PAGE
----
Vava is a fearless jumper. That kid will climb and leap right along with her big brother, scamper up a ladder and stand on top of slides and jump to the ground instead of sliding down. At home, she is allowed to jump from the fourth step - and she regularly asks if she's big enough to jump from the fifth, promising me cheerfully that she'll be careful not to die. I love it. I love that she's brave and bold and determined. I value the skills of risk management that she displays - she's aware of her physical limits but instead of being fearful, she's challenged by them.
Not in every way, though. She is not an upside-down fan. She has always hated being held upside down, leaning too far backwards, or feeling at all like she's about to learn practical gravity head first. (She comes by it honestly - I can't stand the disorientation of being upside down.)
Every time she needs help in the bathroom, I hear a little gasp of fear when I ask her to lean forward and rest against my legs so I can wipe her little backside. Tonight she sighed with relief as she hopped off the toilet. "That's the scariest feeling in the world," she explained, "leaning."
And I felt like God was holding up a mirror in front of my soul.
Leaping? Climbing? Doing sudden and big things when He makes it clear to my heart that He wants me to? No problem. I can make that jump. Like Vava with high places, I know Him. I've tested some of the big ladders and I know what happens. Trusting Him in big circumstances is a whole lot of thrill. I can jump from that fifth step and remain confident that He will be faithful. I can hurl myself off a ladder, because I've landed gleefully on that pile of cushions at the bottom before.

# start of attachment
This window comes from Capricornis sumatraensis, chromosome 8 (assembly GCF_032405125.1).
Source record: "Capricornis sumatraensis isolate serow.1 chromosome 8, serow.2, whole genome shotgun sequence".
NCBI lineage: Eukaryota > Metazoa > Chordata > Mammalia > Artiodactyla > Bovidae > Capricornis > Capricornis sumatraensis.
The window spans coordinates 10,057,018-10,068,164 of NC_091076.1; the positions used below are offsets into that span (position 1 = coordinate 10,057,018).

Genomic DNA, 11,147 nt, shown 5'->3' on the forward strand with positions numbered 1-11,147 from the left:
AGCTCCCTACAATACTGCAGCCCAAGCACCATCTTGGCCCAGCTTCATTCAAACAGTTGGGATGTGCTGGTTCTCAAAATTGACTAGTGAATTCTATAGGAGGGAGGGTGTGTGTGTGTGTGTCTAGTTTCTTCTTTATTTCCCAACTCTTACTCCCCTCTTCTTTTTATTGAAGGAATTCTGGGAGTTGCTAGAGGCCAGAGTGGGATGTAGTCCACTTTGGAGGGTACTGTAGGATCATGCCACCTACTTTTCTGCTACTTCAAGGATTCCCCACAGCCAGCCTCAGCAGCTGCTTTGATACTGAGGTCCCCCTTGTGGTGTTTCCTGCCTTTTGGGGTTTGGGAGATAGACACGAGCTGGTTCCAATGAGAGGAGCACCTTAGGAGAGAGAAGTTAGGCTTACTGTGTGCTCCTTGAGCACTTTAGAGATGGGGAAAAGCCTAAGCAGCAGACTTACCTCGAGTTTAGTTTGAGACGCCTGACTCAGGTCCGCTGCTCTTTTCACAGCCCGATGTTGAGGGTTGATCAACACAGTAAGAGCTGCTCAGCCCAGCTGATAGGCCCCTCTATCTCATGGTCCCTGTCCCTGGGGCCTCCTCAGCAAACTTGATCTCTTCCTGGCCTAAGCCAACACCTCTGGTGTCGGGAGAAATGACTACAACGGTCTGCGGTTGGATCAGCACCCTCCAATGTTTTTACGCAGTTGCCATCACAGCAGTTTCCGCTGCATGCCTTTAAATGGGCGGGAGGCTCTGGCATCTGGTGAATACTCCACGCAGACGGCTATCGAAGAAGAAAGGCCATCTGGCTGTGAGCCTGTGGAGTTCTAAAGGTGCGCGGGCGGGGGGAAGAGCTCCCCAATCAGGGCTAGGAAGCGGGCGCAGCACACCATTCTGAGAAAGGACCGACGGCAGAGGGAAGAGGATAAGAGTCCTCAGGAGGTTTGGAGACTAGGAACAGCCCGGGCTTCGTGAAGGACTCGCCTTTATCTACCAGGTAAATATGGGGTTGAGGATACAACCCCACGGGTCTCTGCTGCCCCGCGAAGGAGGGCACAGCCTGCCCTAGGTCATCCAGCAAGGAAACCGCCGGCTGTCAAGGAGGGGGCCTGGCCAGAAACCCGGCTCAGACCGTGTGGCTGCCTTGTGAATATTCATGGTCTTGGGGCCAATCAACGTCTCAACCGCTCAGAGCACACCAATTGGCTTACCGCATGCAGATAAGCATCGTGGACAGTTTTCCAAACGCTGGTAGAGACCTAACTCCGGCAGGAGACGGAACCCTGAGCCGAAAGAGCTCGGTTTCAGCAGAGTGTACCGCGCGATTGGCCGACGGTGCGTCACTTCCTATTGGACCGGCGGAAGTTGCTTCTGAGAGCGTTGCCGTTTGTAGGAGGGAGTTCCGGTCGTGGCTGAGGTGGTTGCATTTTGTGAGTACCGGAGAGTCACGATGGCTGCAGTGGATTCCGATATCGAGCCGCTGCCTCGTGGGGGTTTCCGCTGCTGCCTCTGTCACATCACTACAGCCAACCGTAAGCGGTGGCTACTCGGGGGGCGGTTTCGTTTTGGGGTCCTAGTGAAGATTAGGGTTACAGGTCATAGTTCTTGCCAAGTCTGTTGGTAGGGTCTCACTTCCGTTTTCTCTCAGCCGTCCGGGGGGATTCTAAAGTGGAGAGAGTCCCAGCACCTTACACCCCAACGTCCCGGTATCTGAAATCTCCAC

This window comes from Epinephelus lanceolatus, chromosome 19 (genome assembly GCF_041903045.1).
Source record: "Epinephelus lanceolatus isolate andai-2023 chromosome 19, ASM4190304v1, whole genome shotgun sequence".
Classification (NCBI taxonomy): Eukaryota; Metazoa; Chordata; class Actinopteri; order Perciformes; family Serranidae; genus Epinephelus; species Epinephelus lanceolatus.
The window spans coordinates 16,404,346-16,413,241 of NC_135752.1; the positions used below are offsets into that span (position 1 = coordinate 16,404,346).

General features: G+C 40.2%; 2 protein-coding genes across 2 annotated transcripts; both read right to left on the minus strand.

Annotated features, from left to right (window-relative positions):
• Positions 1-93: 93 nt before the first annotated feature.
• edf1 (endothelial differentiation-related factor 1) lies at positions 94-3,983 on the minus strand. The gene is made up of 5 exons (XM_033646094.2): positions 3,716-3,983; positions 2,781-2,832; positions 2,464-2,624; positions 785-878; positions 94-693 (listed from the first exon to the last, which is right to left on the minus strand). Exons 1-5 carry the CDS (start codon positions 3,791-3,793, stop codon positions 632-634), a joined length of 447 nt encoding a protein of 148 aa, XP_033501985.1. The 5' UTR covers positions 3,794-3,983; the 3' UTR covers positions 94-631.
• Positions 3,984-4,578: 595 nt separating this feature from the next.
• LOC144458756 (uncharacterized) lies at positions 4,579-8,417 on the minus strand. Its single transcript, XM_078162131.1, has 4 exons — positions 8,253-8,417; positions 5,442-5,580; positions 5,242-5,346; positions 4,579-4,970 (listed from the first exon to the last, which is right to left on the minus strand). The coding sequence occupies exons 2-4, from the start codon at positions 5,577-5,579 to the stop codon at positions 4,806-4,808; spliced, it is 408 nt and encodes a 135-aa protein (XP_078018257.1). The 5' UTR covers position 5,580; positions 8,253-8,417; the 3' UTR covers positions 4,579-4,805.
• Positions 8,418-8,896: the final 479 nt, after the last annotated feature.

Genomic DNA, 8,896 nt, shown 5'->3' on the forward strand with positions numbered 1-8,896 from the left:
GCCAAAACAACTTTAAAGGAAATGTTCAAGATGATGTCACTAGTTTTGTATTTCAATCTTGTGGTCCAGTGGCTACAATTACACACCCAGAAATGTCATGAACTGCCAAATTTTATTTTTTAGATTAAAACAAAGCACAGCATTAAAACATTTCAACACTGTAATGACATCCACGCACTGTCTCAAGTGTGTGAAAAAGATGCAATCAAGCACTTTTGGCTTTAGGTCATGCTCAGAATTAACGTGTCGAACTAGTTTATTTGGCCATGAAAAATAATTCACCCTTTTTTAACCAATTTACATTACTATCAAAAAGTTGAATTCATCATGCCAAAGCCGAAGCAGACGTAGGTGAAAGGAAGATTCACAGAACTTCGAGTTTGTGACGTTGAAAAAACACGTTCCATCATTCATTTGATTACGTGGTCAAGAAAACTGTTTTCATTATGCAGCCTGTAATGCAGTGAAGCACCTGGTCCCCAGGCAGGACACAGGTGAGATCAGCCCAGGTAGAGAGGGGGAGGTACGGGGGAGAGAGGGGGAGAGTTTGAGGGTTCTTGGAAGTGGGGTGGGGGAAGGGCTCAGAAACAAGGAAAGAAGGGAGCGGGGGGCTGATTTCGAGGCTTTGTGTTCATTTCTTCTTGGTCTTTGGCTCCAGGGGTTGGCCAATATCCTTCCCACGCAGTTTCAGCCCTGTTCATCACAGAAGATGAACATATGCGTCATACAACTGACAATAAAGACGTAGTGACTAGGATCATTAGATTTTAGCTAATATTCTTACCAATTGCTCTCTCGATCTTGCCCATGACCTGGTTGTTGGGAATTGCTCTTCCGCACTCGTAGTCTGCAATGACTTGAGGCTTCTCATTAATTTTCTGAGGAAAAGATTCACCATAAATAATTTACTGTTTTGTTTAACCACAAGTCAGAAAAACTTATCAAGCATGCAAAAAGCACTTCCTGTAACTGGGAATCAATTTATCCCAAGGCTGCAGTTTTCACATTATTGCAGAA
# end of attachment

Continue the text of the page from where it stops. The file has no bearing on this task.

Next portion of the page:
When I felt that God wanted me to volunteer in Zambia for a year, it wasn't hard to say yes. He had been preparing my heart for an adventure, for the cost, for being away from my family. That kind of jumping is dizzying ... but delicious. It's got direction and speed and the difference it makes is huge. And it's fun.
But leaning? Trusting on someone else to hold me up? Choosing to let go of control for an uncertain length of time and depending on them to make sure I'm okay? I'm not so good at that kind of disorientation. I'd prefer to be the boss of which end is up, to see where I'm going and decide just when my feet leave the ground.
Leaning is that everyday kind of faith, the kind that obeys the ordinary command in scripture to discuss offences with the person who offended you instead of gossiping about them with everyone else (won't that be awkward?). It's the faith that prays for a gentle heart in the face of irritation and misunderstanding (it would be such a relief to roll my eyes or snap some sarcasm right now!). It's the faith that trusts that God is there even when you haven't had any thrilling little hints of His presence (oh sure ... like He really cares to hang around while I'm making a casserole *zzz*).